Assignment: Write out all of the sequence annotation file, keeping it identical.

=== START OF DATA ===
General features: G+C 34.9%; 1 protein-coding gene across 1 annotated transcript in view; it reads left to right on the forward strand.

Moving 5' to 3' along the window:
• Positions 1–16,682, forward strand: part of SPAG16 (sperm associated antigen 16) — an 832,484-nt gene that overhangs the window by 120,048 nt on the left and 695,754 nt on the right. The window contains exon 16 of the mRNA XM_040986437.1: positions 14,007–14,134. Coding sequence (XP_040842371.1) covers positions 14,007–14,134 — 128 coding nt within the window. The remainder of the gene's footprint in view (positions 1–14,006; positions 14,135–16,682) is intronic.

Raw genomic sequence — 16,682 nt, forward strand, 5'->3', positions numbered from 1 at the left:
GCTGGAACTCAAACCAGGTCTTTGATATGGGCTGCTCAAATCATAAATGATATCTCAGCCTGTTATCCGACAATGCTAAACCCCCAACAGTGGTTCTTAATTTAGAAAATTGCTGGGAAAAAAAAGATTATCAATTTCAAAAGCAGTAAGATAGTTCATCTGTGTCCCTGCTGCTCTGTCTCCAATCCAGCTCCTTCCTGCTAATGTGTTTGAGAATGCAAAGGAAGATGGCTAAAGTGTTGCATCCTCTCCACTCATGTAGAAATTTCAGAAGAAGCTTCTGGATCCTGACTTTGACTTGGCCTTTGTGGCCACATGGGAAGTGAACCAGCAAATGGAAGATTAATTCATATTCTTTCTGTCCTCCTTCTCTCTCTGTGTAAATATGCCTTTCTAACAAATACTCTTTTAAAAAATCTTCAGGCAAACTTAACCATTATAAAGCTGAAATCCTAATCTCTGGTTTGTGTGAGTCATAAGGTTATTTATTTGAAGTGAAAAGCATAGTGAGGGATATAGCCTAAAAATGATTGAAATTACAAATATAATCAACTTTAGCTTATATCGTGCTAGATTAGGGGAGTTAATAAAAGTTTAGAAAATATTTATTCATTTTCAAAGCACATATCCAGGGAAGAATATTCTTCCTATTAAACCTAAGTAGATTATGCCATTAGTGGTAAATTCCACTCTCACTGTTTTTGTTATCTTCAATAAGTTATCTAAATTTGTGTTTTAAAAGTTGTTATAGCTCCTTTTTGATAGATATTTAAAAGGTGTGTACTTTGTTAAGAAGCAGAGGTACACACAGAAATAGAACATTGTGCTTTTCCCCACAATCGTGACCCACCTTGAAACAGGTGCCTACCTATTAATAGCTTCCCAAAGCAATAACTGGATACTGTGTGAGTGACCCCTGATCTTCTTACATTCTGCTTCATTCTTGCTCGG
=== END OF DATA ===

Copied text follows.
General features: G+C 34.9%; 1 protein-coding gene across 1 annotated transcript in view; it reads left to right on the forward strand.

Moving 5' to 3' along the window:
• Positions 1–16,682, forward strand: part of SPAG16 (sperm associated antigen 16) — an 832,484-nt gene that overhangs the window by 120,048 nt on the left and 695,754 nt on the right. The window contains exon 16 of the mRNA XM_040986437.1: positions 14,007–14,134. Coding sequence (XP_040842371.1) covers positions 14,007–14,134 — 128 coding nt within the window. The remainder of the gene's footprint in view (positions 1–14,006; positions 14,135–16,682) is intronic.

Raw genomic sequence — 16,682 nt, forward strand, 5'->3', positions numbered from 1 at the left:
GCTGGAACTCAAACCAGGTCTTTGATATGGGCTGCTCAAATCATAAATGATATCTCAGCCTGTTATCCGACAATGCTAAACCCCCAACAGTGGTTCTTAATTTAGAAAATTGCTGGGAAAAAAAAGATTATCAATTTCAAAAGCAGTAAGATAGTTCATCTGTGTCCCTGCTGCTCTGTCTCCAATCCAGCTCCTTCCTGCTAATGTGTTTGAGAATGCAAAGGAAGATGGCTAAAGTGTTGCATCCTCTCCACTCATGTAGAAATTTCAGAAGAAGCTTCTGGATCCTGACTTTGACTTGGCCTTTGTGGCCACATGGGAAGTGAACCAGCAAATGGAAGATTAATTCATATTCTTTCTGTCCTCCTTCTCTCTCTGTGTAAATATGCCTTTCTAACAAATACTCTTTTAAAAAATCTTCAGGCAAACTTAACCATTATAAAGCTGAAATCCTAATCTCTGGTTTGTGTGAGTCATAAGGTTATTTATTTGAAGTGAAAAGCATAGTGAGGGATATAGCCTAAAAATGATTGAAATTACAAATATAATCAACTTTAGCTTATATCGTGCTAGATTAGGGGAGTTAATAAAAGTTTAGAAAATATTTATTCATTTTCAAAGCACATATCCAGGGAAGAATATTCTTCCTATTAAACCTAAGTAGATTATGCCATTAGTGGTAAATTCCACTCTCACTGTTTTTGTTATCTTCAATAAGTTATCTAAATTTGTGTTTTAAAAGTTGTTATAGCTCCTTTTTGATAGATATTTAAAAGGTGTGTACTTTGTTAAGAAGCAGAGGTACACACAGAAATAGAACATTGTGCTTTTCCCCACAATCGTGACCCACCTTGAAACAGGTGCCTACCTATTAATAGCTTCCCAAAGCAATAACTGGATACTGTGTGAGTGACCCCTGATCTTCTTACATTCTGCTTCATTCTTGCTCGG